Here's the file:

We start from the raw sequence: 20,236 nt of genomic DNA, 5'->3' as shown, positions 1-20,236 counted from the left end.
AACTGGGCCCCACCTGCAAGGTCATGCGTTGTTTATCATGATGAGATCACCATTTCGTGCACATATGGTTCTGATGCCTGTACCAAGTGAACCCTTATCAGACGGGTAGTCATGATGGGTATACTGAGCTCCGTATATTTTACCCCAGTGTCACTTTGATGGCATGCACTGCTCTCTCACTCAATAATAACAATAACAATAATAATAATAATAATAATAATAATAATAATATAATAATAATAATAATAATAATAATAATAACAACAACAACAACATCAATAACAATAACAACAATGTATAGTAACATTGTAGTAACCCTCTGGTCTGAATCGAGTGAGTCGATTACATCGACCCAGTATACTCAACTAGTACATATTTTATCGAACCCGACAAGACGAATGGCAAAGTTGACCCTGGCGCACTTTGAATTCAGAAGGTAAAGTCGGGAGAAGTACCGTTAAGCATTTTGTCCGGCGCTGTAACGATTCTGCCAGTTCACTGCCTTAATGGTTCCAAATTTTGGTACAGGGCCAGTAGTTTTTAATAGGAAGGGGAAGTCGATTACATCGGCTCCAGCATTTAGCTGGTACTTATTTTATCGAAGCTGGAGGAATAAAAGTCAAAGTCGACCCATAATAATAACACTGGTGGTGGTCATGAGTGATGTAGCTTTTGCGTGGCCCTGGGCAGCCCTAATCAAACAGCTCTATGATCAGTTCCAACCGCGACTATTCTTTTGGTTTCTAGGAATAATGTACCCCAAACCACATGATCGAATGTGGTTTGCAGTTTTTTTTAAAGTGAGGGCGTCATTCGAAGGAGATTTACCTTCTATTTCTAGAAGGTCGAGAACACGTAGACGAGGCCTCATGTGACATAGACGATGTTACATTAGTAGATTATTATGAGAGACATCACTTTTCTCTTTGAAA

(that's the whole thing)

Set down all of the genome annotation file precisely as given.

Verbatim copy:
We start from the raw sequence: 20,236 nt of genomic DNA, 5'->3' as shown, positions 1-20,236 counted from the left end.
AACTGGGCCCCACCTGCAAGGTCATGCGTTGTTTATCATGATGAGATCACCATTTCGTGCACATATGGTTCTGATGCCTGTACCAAGTGAACCCTTATCAGACGGGTAGTCATGATGGGTATACTGAGCTCCGTATATTTTACCCCAGTGTCACTTTGATGGCATGCACTGCTCTCTCACTCAATAATAACAATAACAATAATAATAATAATAATAATAATAATAATAATATAATAATAATAATAATAATAATAATAATAACAACAACAACAACATCAATAACAATAACAACAATGTATAGTAACATTGTAGTAACCCTCTGGTCTGAATCGAGTGAGTCGATTACATCGACCCAGTATACTCAACTAGTACATATTTTATCGAACCCGACAAGACGAATGGCAAAGTTGACCCTGGCGCACTTTGAATTCAGAAGGTAAAGTCGGGAGAAGTACCGTTAAGCATTTTGTCCGGCGCTGTAACGATTCTGCCAGTTCACTGCCTTAATGGTTCCAAATTTTGGTACAGGGCCAGTAGTTTTTAATAGGAAGGGGAAGTCGATTACATCGGCTCCAGCATTTAGCTGGTACTTATTTTATCGAAGCTGGAGGAATAAAAGTCAAAGTCGACCCATAATAATAACACTGGTGGTGGTCATGAGTGATGTAGCTTTTGCGTGGCCCTGGGCAGCCCTAATCAAACAGCTCTATGATCAGTTCCAACCGCGACTATTCTTTTGGTTTCTAGGAATAATGTACCCCAAACCACATGATCGAATGTGGTTTGCAGTTTTTTTTAAAGTGAGGGCGTCATTCGAAGGAGATTTACCTTCTATTTCTAGAAGGTCGAGAACACGTAGACGAGGCCTCATGTGACATAGACGATGTTACATTAGTAGATTATTATGAGAGACATCACTTTTCTCTTTGAAA